The Camping and Caravanning Club produces a comprehensive campsite guide – known as Your Big Sites Book– that includes about 2,500 commercial Listed Sites. These are not officially recommended by the Club, but Club volunteers visit each of them to ensure they meet basic health and safety standards for campsites before their first listing.

Campsite gradings
Many of the bigger sites will carry star ratings – five ticks, four roses, three thistles, two stars, one pennant … you’ll recognise the style. Sometimes these gradings can be confusing. Most are based on the campsite’s facilities rather than how well they, or indeed you, are looked after. So a small site with no swimming pool may never be able to achieve five stars, even if the owners or wardens have made it the perfect holiday spot, while a large, badly-run, holiday park can still boast five stars, however hideous the holiday experience.
Over the years you’ll find your own favourite sites and in our experience there are many factors more important than star ratings when it comes to judging a site.
Sites that don’t last forever

Farmers and other landowners will often establish a campsite for a brief period when demand for camping is high. This demand may be seasonal or it may be more closely related to a local event. A traction engine rally, for instance, or a carnival or village fête and these can give an excellent opportunity to camp in otherwise unexploited locations.
For short stays in high season these small unregulated sites meet a real demand. Find yourself a riverside pitch behind a quaint country pub. What could be nicer, and if it only lasts a few weeks in mid summer, so what? Just enjoy.

Wild camping – is it allowed?
In Sweden everyone has the right to walk in the countryside and also to camp where they like, within reason (Allemansträtten). We view things differently here in Britain. Some people take the risk and in lesser-populated parts of the country you may well get away with it, but it’s not to be recommended.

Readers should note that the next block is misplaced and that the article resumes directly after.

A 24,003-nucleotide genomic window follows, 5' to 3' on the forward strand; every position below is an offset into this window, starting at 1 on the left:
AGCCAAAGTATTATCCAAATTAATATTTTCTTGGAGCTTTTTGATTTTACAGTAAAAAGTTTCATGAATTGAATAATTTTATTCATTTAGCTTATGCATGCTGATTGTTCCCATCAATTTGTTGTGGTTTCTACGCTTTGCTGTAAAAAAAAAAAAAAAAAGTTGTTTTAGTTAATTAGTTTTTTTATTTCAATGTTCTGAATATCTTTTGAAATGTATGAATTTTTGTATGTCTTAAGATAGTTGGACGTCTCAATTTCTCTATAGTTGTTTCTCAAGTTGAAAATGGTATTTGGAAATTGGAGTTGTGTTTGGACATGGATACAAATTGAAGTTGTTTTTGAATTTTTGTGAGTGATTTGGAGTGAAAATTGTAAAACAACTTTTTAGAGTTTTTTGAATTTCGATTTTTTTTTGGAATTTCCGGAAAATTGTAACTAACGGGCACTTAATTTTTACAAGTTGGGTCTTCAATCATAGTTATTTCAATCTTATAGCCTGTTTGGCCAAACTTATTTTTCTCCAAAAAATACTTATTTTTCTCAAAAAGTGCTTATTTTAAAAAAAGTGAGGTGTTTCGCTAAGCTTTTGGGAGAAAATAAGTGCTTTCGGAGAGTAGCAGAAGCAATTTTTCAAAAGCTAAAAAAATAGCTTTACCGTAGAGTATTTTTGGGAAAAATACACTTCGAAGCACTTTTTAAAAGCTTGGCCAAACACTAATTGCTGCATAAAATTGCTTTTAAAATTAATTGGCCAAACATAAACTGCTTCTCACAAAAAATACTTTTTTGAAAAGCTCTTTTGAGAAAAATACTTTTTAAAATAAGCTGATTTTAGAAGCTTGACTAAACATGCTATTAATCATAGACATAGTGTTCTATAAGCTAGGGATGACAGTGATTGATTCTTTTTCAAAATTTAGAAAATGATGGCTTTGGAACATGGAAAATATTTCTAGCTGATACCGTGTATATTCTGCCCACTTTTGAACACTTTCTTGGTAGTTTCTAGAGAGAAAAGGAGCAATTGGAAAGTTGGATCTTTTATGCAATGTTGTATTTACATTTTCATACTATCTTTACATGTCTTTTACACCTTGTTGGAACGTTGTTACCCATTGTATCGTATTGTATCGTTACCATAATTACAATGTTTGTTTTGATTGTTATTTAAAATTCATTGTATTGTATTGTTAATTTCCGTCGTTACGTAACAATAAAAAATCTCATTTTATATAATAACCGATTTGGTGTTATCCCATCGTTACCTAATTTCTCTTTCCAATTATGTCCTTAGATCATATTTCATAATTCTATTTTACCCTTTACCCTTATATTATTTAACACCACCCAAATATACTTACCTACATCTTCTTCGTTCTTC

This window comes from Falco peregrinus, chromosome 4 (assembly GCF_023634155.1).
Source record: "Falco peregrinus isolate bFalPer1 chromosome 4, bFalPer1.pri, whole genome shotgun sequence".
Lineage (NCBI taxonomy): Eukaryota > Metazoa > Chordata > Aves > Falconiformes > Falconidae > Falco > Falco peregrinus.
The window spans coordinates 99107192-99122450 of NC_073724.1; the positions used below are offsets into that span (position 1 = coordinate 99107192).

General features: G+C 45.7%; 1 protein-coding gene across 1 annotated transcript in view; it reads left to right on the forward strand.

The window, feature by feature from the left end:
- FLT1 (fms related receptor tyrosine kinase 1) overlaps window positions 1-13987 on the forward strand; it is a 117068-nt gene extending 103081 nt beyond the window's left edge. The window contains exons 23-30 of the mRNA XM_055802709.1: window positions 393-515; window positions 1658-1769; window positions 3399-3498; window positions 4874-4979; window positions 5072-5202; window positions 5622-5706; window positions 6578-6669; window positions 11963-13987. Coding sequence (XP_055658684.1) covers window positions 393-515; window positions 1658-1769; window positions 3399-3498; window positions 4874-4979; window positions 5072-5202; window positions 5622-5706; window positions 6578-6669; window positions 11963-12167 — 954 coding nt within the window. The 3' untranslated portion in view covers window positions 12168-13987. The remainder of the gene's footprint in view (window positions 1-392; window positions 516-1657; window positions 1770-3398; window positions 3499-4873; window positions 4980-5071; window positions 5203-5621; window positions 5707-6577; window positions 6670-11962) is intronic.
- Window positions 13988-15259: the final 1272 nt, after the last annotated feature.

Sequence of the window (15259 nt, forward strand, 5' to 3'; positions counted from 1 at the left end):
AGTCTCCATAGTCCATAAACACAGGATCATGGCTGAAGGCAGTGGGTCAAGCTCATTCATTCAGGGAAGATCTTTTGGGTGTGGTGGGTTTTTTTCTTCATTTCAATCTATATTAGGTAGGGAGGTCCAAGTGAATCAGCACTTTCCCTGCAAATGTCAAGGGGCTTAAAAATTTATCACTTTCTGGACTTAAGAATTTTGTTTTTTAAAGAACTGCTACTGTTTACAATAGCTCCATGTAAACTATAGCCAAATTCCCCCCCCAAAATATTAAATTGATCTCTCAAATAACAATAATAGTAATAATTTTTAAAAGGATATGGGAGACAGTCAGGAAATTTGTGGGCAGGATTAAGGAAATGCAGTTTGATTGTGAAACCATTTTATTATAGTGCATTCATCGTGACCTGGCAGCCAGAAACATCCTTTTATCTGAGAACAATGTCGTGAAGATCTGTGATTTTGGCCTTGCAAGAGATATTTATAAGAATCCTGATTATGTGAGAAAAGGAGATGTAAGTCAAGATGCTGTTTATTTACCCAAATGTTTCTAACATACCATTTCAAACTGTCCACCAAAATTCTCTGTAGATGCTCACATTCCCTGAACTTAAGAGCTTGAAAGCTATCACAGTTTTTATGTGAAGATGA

The law says you may not camp in England, Wales or Northern Ireland without the landowner's permission, with one exception. Wild camping is permitted in parts of the Dartmoor National Park.
In Scotland things are quite different and as part of Scotland's land access legislation you can camp on most unenclosed land.??But with any wild camping comes responsibilities and the basic principal of ‘leave no trace’ applies.
If you want to try wild camping in other countries, check out the legislation before you go. In most places it isn’t allowed and local police often take a dim view of foreign tourists abusing their hospitality.

Festival camping
For many people their first taste of camping will be at a rock festival or some other kind of outdoor music gathering. Thousands head for the Glastonbury Festival every year, bringing with them basic camping gear, a caravan or motorhome.
A simple two person tent, a couple of sleeping mats, two sleeping bags, a lantern and a stove can all be purchased for the price of one night in a half-decent hotel. After the event you’ve got the camping kit to keep for future use – and probably plenty of ideas on how to make your stay better next time…

For more information contact The Camping and Caravanning Club or try searching for a campsite on The Active Guide Map.